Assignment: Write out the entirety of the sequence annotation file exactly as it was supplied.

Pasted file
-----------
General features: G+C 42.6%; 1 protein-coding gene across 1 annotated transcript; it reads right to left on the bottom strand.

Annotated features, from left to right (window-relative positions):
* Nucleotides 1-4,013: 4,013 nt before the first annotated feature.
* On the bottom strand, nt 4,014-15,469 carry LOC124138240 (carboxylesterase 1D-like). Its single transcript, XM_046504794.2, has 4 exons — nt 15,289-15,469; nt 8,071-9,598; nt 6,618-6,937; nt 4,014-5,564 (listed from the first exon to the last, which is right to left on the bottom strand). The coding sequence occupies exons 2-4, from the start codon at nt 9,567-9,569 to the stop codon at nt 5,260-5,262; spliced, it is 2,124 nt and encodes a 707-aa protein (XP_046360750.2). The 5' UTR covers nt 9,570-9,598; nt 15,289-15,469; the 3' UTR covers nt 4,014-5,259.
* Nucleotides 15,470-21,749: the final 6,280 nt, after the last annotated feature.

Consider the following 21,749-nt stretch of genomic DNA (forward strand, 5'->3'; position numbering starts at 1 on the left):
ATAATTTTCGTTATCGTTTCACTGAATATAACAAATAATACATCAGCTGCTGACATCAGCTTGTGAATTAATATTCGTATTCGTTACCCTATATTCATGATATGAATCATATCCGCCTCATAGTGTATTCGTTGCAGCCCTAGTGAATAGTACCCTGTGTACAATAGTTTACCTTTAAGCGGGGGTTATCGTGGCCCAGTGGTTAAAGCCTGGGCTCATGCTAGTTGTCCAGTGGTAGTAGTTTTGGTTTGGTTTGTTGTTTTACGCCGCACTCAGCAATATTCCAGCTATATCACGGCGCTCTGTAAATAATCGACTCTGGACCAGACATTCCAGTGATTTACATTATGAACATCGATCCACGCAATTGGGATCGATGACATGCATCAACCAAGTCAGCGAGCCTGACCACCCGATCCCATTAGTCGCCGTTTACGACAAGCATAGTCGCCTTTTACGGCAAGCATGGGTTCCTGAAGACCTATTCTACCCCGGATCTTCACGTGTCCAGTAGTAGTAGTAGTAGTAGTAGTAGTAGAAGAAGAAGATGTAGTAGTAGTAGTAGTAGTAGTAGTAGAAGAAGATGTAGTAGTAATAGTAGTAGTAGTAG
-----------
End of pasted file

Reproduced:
General features: G+C 42.6%; 1 protein-coding gene across 1 annotated transcript; it reads right to left on the bottom strand.

Annotated features, from left to right (window-relative positions):
* Nucleotides 1-4,013: 4,013 nt before the first annotated feature.
* On the bottom strand, nt 4,014-15,469 carry LOC124138240 (carboxylesterase 1D-like). Its single transcript, XM_046504794.2, has 4 exons — nt 15,289-15,469; nt 8,071-9,598; nt 6,618-6,937; nt 4,014-5,564 (listed from the first exon to the last, which is right to left on the bottom strand). The coding sequence occupies exons 2-4, from the start codon at nt 9,567-9,569 to the stop codon at nt 5,260-5,262; spliced, it is 2,124 nt and encodes a 707-aa protein (XP_046360750.2). The 5' UTR covers nt 9,570-9,598; nt 15,289-15,469; the 3' UTR covers nt 4,014-5,259.
* Nucleotides 15,470-21,749: the final 6,280 nt, after the last annotated feature.

Consider the following 21,749-nt stretch of genomic DNA (forward strand, 5'->3'; position numbering starts at 1 on the left):
ATAATTTTCGTTATCGTTTCACTGAATATAACAAATAATACATCAGCTGCTGACATCAGCTTGTGAATTAATATTCGTATTCGTTACCCTATATTCATGATATGAATCATATCCGCCTCATAGTGTATTCGTTGCAGCCCTAGTGAATAGTACCCTGTGTACAATAGTTTACCTTTAAGCGGGGGTTATCGTGGCCCAGTGGTTAAAGCCTGGGCTCATGCTAGTTGTCCAGTGGTAGTAGTTTTGGTTTGGTTTGTTGTTTTACGCCGCACTCAGCAATATTCCAGCTATATCACGGCGCTCTGTAAATAATCGACTCTGGACCAGACATTCCAGTGATTTACATTATGAACATCGATCCACGCAATTGGGATCGATGACATGCATCAACCAAGTCAGCGAGCCTGACCACCCGATCCCATTAGTCGCCGTTTACGACAAGCATAGTCGCCTTTTACGGCAAGCATGGGTTCCTGAAGACCTATTCTACCCCGGATCTTCACGTGTCCAGTAGTAGTAGTAGTAGTAGTAGTAGTAGAAGAAGAAGATGTAGTAGTAGTAGTAGTAGTAGTAGTAGAAGAAGATGTAGTAGTAATAGTAGTAGTAGTAG